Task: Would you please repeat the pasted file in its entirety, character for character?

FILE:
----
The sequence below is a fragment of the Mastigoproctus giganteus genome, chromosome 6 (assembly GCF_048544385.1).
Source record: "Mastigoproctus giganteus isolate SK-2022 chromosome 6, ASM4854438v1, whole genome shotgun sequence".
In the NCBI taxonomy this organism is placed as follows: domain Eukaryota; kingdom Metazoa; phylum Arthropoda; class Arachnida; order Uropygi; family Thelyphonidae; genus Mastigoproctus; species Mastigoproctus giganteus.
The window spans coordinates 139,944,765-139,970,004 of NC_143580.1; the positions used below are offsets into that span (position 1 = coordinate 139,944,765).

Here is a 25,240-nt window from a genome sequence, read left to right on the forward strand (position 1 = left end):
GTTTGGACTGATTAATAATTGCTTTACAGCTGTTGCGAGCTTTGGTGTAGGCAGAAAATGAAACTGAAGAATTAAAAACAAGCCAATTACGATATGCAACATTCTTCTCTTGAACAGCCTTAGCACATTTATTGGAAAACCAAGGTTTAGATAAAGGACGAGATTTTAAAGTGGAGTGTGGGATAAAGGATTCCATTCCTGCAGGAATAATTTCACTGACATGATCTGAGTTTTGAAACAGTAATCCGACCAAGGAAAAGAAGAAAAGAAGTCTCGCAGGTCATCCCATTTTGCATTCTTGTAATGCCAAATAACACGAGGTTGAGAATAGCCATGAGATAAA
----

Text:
The sequence below is a fragment of the Mastigoproctus giganteus genome, chromosome 6 (assembly GCF_048544385.1).
Source record: "Mastigoproctus giganteus isolate SK-2022 chromosome 6, ASM4854438v1, whole genome shotgun sequence".
In the NCBI taxonomy this organism is placed as follows: domain Eukaryota; kingdom Metazoa; phylum Arthropoda; class Arachnida; order Uropygi; family Thelyphonidae; genus Mastigoproctus; species Mastigoproctus giganteus.
The window spans coordinates 139,944,765-139,970,004 of NC_143580.1; the positions used below are offsets into that span (position 1 = coordinate 139,944,765).

Here is a 25,240-nt window from a genome sequence, read left to right on the forward strand (position 1 = left end):
GTTTGGACTGATTAATAATTGCTTTACAGCTGTTGCGAGCTTTGGTGTAGGCAGAAAATGAAACTGAAGAATTAAAAACAAGCCAATTACGATATGCAACATTCTTCTCTTGAACAGCCTTAGCACATTTATTGGAAAACCAAGGTTTAGATAAAGGACGAGATTTTAAAGTGGAGTGTGGGATAAAGGATTCCATTCCTGCAGGAATAATTTCACTGACATGATCTGAGTTTTGAAACAGTAATCCGACCAAGGAAAAGAAGAAAAGAAGTCTCGCAGGTCATCCCATTTTGCATTCTTGTAATGCCAAATAACACGAGGTTGAGAATAGCCATGAGATAAA